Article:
The Drill: Austin Olson achieves golf dream, enjoys coaching junior high sports

Austin Olson' club golf championship in Jackson was unforgettable. He's also a devoted coach of middle school sports.

Jackson golfer Austin Olson watches his tee shot sail.
Jackson golfer Austin Olson watches his tee shot sail.
Tim Middagh / The Globe
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WORTHINGTON -- When The Globe interviews subjects for its weekly Drill feature, one popular item we like to ask them is to remember something that happened to them at some special time in their athletic careers -- something they’ll never forget, something that will always stay with them.

When we did a Drill with Jackson’s Austin Olson, we skipped that part of the questioning. The way it seemed to us, there just wasn’t any need.

Olson needn’t think back very far to come up with a suitable memory. Only last month he won his first Jackson Golf Club men’s championship in memorable fashion, and it was a truly emotional day. On the first day of the Saturday-Sunday tourney, he shot an 80 and was seven strokes behind the leader. But on the second day he shot a spectacular 34 on the front nine. Finally, for the win, he had to sink a 7-foot putt. And so he did. He was so excited, he actually said he’d “blacked out” for a moment.

He told The Globe later, “It was pretty emotional because it’s been an all-time goal of mine. And to have my family and friends there was a pretty special moment. I had to win the club championship by making a par on the last hole. We were tied, me and the other competitor, going on to the last hole. So I had to win the club tournament by making that 7-footer.”

Olson is of course a serious golfer. He’s a teacher, and a coach. He runs a junior golf program in Jackson every summer, and was particularly excited this year because he had 46 kids ages 7-13 in the group. In Worthington, he coaches seventh- and eighth-grade boys basketball and football.


Coaching, he says, goes hand in hand with teaching -- perhaps especially for junior high school kids.

“Especially seventh-graders,” he said. “Because you want to coach them the fundamentals. But you also want to teach them how to be students -- teaching them about keeping their grades up, being good in classes … It’s kind of fun to see ‘em grow from seventh- and eighth-grade into their high school careers.”

We thought Austin Olson would make an exceptional Drill interview. The story of his club golf championship was intriguing enough, and it was icing on the cake that he also is a coach in other sports. We were surprised and delighted, however, to hear his answer to one of our favorite questions, which is: Tell us the most unusual thing about you that most people don’t know.

His was the first such answer to that query that we’d ever heard, and will probably be the last. You just never know what marvelous information these Drill interviews can reveal about a person.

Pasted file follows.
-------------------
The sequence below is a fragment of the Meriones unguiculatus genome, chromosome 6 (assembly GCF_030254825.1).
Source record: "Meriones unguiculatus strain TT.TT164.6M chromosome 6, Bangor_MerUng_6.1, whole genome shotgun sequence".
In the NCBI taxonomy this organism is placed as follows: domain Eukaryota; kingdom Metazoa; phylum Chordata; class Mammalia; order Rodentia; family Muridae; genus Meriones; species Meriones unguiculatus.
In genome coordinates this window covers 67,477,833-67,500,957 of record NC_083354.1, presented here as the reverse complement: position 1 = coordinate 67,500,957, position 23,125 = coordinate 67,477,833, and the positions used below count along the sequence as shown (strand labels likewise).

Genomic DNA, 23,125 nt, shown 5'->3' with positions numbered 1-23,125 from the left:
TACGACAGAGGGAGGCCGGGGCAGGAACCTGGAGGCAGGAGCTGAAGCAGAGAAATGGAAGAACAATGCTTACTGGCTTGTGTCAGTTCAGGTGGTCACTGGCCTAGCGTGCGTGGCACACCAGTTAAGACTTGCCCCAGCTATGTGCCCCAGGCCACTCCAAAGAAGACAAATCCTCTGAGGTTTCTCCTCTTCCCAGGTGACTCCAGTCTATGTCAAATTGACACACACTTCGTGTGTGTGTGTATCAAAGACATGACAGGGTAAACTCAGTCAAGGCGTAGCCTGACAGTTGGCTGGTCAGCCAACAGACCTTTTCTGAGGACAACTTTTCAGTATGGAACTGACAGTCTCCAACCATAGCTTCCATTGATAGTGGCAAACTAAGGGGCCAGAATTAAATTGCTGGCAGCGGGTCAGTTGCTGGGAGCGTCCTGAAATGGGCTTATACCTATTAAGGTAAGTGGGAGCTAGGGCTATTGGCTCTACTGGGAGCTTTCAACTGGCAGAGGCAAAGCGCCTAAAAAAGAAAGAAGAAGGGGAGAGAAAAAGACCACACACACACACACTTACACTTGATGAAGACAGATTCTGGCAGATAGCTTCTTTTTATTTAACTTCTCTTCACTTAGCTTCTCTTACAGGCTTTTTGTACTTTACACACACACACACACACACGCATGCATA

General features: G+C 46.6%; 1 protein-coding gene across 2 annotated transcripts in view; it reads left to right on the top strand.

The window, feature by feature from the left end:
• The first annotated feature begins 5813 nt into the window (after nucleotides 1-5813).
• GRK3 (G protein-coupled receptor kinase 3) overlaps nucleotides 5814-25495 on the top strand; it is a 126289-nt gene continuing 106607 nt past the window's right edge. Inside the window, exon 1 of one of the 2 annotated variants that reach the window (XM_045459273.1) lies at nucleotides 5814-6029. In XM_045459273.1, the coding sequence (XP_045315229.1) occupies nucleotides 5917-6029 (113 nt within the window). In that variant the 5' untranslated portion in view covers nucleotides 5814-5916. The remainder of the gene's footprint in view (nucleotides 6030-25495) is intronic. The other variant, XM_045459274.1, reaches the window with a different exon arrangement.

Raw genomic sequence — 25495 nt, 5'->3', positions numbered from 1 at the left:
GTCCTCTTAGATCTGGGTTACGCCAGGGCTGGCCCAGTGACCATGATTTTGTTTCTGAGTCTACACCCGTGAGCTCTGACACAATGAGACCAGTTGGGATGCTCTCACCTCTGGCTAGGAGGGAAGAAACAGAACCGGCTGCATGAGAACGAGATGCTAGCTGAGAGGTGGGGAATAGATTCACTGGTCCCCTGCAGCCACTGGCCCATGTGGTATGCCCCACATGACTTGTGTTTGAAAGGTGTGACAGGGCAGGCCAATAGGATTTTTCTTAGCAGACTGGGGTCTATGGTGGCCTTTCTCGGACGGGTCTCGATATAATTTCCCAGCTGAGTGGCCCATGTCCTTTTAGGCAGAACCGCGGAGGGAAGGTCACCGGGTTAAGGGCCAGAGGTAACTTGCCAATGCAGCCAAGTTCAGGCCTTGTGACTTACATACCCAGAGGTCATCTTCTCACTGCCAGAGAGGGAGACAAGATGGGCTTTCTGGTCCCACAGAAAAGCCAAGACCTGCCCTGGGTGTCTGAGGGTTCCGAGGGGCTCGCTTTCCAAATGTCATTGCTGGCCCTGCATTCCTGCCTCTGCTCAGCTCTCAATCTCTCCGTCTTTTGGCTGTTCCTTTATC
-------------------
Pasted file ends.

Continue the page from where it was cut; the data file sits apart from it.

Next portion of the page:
So let’s get down to it, right? You can see our video of Austin Olson online at . Here are a few samples of the interview:

QUESTION: Can you describe the moments after you made your tournament-winning putt in Jackson?

ANSWER: “After I made the putt, I shook everybody’s hands and the first person I saw was my dad. My dad’s been a mentor of mine for ever since I was little -- putting the clubs in my hand. It was kind of special just to embrace him, and then my little brother and my mom were there.”

QUESTION: What sports did you compete at when you were younger? Are you the most passionate about golf?


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ANSWER: “When I was in high school I played football for two years, I played basketball my first two years at high school, and then I played golf all four years. Golf is my most fun sport to play. But, actually, my most fun sport to coach is football ‘cuz there’s a lot of fundamentals. And I have more patience in football than I do in golf.”

QUESTION: Tell us the most unusual thing about you that most people don’t know.

ANSWER: “Something that most people won’t know about me is that I’m terrified of fish. I love going swimming in lakes, going boating -- but I will freak out if I’m swimming and a fish hits my foot. I can deal with snakes, I can deal with spiders, but fish, I can’t do that. They’re just weird creatures, I don’t know. You know, we go swimming in the lakes all the time and if I feel their tail up against my foot, I’m outta there.”

Related Topics: THE DRILLGOLF
Doug Wolter joined the Worthington Globe in December of 1983 as a sports reporter. He later became sports editor, and then news editor and managing editor. In 2006 he moved to Mankato with his wife, Sandy, and served as an editor at the Mankato Free Press. In 2013 he and Sandy returned to Worthington to take up the job of sports editor at The Globe, and they have been in Worthington since.

Doug can be reached at
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